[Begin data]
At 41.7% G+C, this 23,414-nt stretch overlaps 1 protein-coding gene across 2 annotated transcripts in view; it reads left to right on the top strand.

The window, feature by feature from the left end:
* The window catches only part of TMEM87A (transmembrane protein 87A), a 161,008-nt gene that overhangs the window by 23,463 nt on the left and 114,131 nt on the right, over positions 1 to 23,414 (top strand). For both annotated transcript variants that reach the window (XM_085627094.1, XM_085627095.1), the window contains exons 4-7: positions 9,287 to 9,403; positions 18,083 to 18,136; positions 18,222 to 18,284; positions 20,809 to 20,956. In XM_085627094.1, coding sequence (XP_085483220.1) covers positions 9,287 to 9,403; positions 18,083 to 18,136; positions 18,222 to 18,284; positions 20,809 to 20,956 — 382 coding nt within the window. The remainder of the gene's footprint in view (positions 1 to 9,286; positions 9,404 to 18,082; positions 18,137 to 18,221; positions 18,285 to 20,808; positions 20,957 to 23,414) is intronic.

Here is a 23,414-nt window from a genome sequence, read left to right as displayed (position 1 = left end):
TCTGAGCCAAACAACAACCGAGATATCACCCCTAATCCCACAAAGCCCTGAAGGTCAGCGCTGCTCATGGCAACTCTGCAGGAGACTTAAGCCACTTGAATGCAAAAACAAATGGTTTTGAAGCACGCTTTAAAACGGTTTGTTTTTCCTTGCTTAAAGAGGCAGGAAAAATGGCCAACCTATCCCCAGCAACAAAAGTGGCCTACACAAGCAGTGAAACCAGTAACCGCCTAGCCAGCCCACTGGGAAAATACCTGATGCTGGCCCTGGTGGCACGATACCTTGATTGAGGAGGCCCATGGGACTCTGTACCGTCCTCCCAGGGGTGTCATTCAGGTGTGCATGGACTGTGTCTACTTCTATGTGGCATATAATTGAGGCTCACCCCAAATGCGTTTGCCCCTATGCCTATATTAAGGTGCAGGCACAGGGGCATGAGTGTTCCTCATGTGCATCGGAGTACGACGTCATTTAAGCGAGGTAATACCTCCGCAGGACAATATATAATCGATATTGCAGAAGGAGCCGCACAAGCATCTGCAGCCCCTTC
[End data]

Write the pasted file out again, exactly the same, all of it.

At 41.7% G+C, this 23,414-nt stretch overlaps 1 protein-coding gene across 2 annotated transcripts in view; it reads left to right on the top strand.

The window, feature by feature from the left end:
* The window catches only part of TMEM87A (transmembrane protein 87A), a 161,008-nt gene that overhangs the window by 23,463 nt on the left and 114,131 nt on the right, over positions 1 to 23,414 (top strand). For both annotated transcript variants that reach the window (XM_085627094.1, XM_085627095.1), the window contains exons 4-7: positions 9,287 to 9,403; positions 18,083 to 18,136; positions 18,222 to 18,284; positions 20,809 to 20,956. In XM_085627094.1, coding sequence (XP_085483220.1) covers positions 9,287 to 9,403; positions 18,083 to 18,136; positions 18,222 to 18,284; positions 20,809 to 20,956 — 382 coding nt within the window. The remainder of the gene's footprint in view (positions 1 to 9,286; positions 9,404 to 18,082; positions 18,137 to 18,221; positions 18,285 to 20,808; positions 20,957 to 23,414) is intronic.

Here is a 23,414-nt window from a genome sequence, read left to right as displayed (position 1 = left end):
TCTGAGCCAAACAACAACCGAGATATCACCCCTAATCCCACAAAGCCCTGAAGGTCAGCGCTGCTCATGGCAACTCTGCAGGAGACTTAAGCCACTTGAATGCAAAAACAAATGGTTTTGAAGCACGCTTTAAAACGGTTTGTTTTTCCTTGCTTAAAGAGGCAGGAAAAATGGCCAACCTATCCCCAGCAACAAAAGTGGCCTACACAAGCAGTGAAACCAGTAACCGCCTAGCCAGCCCACTGGGAAAATACCTGATGCTGGCCCTGGTGGCACGATACCTTGATTGAGGAGGCCCATGGGACTCTGTACCGTCCTCCCAGGGGTGTCATTCAGGTGTGCATGGACTGTGTCTACTTCTATGTGGCATATAATTGAGGCTCACCCCAAATGCGTTTGCCCCTATGCCTATATTAAGGTGCAGGCACAGGGGCATGAGTGTTCCTCATGTGCATCGGAGTACGACGTCATTTAAGCGAGGTAATACCTCCGCAGGACAATATATAATCGATATTGCAGAAGGAGCCGCACAAGCATCTGCAGCCCCTTC